Does an app a day keep the doctor away?

Assoc Prof Josip Car’s research highlights the need for responsible design of suicide prevention apps. Credit: NTU.

With an estimated 800,000 suicides globally each year, suicide remains one of the leading causes of preventable deaths around the world.

Mobile apps may help those at risk of depression and suicide, and there are currently many of such apps for digital devices available.

In their study, Assoc Prof Josip Car and his team at NTU’s Lee Kong Chian School of Medicine appraised the trustworthiness of depression management and suicide prevention apps, as well as their adherence to six evidence-based clinical guideline recommendations—mood and suicidal thought tracking, safety plan development, recommendation of activities to deter suicidal thoughts, information and education, access to support networks, and access to emergency counselling.

Out of 69 depression and suicide prevention apps assessed, only five offered all six strategies. Some apps, including those that had been downloaded more than a million times, even provided inaccurate suicide crisis helpline phone numbers.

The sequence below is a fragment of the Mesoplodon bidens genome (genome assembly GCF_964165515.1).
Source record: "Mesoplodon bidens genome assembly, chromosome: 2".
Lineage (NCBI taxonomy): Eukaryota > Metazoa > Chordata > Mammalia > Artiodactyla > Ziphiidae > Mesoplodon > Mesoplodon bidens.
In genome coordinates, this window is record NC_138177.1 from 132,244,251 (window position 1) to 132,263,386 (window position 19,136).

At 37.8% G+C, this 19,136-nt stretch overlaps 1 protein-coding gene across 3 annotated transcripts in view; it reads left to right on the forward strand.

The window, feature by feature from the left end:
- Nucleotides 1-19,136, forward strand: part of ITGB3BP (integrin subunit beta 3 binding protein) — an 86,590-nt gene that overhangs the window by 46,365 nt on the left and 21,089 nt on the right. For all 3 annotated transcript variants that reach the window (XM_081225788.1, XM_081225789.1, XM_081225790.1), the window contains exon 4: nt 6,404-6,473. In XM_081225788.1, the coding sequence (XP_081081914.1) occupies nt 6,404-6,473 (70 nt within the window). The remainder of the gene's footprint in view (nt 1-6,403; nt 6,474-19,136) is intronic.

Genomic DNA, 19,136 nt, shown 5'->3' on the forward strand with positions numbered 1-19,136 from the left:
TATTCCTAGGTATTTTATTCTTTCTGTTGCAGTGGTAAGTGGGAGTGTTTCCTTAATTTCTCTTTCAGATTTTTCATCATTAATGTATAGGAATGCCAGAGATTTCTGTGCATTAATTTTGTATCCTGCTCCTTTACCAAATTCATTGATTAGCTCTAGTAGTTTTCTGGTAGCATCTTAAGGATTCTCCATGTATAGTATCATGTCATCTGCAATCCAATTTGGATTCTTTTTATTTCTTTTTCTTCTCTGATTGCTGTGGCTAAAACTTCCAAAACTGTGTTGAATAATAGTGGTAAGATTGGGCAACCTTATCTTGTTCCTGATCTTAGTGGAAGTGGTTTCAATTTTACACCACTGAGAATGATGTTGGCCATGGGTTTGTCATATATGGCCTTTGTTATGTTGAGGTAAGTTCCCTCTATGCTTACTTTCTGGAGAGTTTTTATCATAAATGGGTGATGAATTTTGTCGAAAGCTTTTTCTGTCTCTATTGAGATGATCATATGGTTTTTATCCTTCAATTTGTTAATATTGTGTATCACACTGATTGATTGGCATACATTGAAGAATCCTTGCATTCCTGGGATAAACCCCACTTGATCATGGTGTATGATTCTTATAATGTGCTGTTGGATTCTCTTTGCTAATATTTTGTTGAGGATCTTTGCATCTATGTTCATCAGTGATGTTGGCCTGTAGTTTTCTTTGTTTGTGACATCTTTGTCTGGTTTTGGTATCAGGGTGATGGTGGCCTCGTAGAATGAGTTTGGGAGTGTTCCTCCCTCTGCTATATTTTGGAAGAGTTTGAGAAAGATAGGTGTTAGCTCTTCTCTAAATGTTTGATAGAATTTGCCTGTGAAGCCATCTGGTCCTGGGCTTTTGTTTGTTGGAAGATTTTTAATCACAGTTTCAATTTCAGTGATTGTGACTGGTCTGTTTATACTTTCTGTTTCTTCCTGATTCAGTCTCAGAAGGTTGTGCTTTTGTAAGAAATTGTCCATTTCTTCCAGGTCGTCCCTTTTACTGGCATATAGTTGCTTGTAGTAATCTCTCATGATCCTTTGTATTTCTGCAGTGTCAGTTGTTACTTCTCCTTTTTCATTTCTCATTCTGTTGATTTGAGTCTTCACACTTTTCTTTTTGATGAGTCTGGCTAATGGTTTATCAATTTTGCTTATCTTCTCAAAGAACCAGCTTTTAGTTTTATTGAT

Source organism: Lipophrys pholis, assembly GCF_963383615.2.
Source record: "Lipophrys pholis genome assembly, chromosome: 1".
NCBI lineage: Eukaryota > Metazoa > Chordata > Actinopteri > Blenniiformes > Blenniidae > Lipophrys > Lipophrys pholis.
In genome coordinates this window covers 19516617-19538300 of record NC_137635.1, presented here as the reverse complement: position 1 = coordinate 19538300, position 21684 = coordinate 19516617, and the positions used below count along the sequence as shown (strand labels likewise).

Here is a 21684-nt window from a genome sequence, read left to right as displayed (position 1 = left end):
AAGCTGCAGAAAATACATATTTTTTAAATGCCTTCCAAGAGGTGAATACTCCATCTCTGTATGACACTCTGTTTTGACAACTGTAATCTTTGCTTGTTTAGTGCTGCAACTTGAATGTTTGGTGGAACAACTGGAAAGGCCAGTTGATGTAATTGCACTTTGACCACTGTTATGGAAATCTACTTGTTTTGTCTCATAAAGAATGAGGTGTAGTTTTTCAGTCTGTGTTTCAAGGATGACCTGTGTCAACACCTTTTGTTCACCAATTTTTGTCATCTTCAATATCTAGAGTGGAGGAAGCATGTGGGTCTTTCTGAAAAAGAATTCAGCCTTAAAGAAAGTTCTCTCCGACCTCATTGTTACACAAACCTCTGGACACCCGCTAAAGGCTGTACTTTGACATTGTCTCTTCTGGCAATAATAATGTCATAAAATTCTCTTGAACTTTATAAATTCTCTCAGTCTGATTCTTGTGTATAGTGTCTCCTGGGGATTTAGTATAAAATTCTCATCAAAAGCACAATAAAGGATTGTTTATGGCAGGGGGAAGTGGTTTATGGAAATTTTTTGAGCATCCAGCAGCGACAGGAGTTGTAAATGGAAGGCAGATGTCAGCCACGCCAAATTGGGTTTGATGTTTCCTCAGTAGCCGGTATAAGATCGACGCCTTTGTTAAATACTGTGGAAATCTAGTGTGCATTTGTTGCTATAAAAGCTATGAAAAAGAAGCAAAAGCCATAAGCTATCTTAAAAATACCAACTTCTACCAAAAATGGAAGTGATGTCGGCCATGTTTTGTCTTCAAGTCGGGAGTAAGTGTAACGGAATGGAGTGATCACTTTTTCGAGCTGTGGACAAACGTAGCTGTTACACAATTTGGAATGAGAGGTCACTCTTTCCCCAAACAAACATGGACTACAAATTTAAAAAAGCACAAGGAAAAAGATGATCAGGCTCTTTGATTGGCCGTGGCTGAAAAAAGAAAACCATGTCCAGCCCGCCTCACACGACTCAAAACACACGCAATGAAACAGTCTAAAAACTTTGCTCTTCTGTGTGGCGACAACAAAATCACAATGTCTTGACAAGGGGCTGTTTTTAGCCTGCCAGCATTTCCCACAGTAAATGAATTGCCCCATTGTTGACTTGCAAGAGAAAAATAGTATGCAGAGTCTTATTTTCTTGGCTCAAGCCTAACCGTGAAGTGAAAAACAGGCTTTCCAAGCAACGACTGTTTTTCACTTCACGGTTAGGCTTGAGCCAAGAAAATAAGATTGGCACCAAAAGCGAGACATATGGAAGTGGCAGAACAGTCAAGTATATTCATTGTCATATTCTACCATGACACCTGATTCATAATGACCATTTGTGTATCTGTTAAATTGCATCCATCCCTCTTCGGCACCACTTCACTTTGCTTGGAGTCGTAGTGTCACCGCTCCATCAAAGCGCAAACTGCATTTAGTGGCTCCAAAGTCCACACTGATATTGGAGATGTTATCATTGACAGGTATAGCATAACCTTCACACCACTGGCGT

“With the high rates of smartphone use around the world, health apps can be a crucial addition in the way users manage their health and wellbeing on a global scale,” says Assoc Prof Car, who is Director of NTU’s Centre for Population Health Sciences.

“However, for this to become a reality, health app development and release should follow transparent, evidence-based models and guidelines,” he adds.

The study “Suicide prevention and depression apps’ suicide risk assessment and management: a systematic assessment of adherence to clinical guidelines” was published in BMC Medicine (2019), DOI: 10.1186/s12916-019-1461-z.

The article appeared first in NTU’s research & innovation magazine Pushing Frontiers (issue #17, August 2020).

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